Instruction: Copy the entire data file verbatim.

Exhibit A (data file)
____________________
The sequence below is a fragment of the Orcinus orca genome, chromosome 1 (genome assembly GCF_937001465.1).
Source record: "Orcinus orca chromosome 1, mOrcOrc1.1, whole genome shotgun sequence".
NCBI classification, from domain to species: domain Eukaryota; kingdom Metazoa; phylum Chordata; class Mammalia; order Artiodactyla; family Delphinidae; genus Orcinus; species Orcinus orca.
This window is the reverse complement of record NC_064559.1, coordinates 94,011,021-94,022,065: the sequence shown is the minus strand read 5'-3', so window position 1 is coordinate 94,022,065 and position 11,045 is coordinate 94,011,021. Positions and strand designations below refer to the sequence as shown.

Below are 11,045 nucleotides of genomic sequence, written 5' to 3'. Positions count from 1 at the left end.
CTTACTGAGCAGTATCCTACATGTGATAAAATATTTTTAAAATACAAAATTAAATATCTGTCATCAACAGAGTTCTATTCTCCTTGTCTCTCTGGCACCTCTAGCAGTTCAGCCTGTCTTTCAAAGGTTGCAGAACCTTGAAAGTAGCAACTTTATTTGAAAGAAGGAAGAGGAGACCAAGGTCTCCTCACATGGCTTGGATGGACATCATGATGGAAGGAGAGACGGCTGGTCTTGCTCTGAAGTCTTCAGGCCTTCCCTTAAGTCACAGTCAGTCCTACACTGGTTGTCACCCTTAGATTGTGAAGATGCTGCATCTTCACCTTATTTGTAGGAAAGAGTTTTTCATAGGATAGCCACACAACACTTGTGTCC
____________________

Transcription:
The sequence below is a fragment of the Orcinus orca genome, chromosome 1 (genome assembly GCF_937001465.1).
Source record: "Orcinus orca chromosome 1, mOrcOrc1.1, whole genome shotgun sequence".
NCBI classification, from domain to species: domain Eukaryota; kingdom Metazoa; phylum Chordata; class Mammalia; order Artiodactyla; family Delphinidae; genus Orcinus; species Orcinus orca.
This window is the reverse complement of record NC_064559.1, coordinates 94,011,021-94,022,065: the sequence shown is the minus strand read 5'-3', so window position 1 is coordinate 94,022,065 and position 11,045 is coordinate 94,011,021. Positions and strand designations below refer to the sequence as shown.

Below are 11,045 nucleotides of genomic sequence, written 5' to 3'. Positions count from 1 at the left end.
CTTACTGAGCAGTATCCTACATGTGATAAAATATTTTTAAAATACAAAATTAAATATCTGTCATCAACAGAGTTCTATTCTCCTTGTCTCTCTGGCACCTCTAGCAGTTCAGCCTGTCTTTCAAAGGTTGCAGAACCTTGAAAGTAGCAACTTTATTTGAAAGAAGGAAGAGGAGACCAAGGTCTCCTCACATGGCTTGGATGGACATCATGATGGAAGGAGAGACGGCTGGTCTTGCTCTGAAGTCTTCAGGCCTTCCCTTAAGTCACAGTCAGTCCTACACTGGTTGTCACCCTTAGATTGTGAAGATGCTGCATCTTCACCTTATTTGTAGGAAAGAGTTTTTCATAGGATAGCCACACAACACTTGTGTCC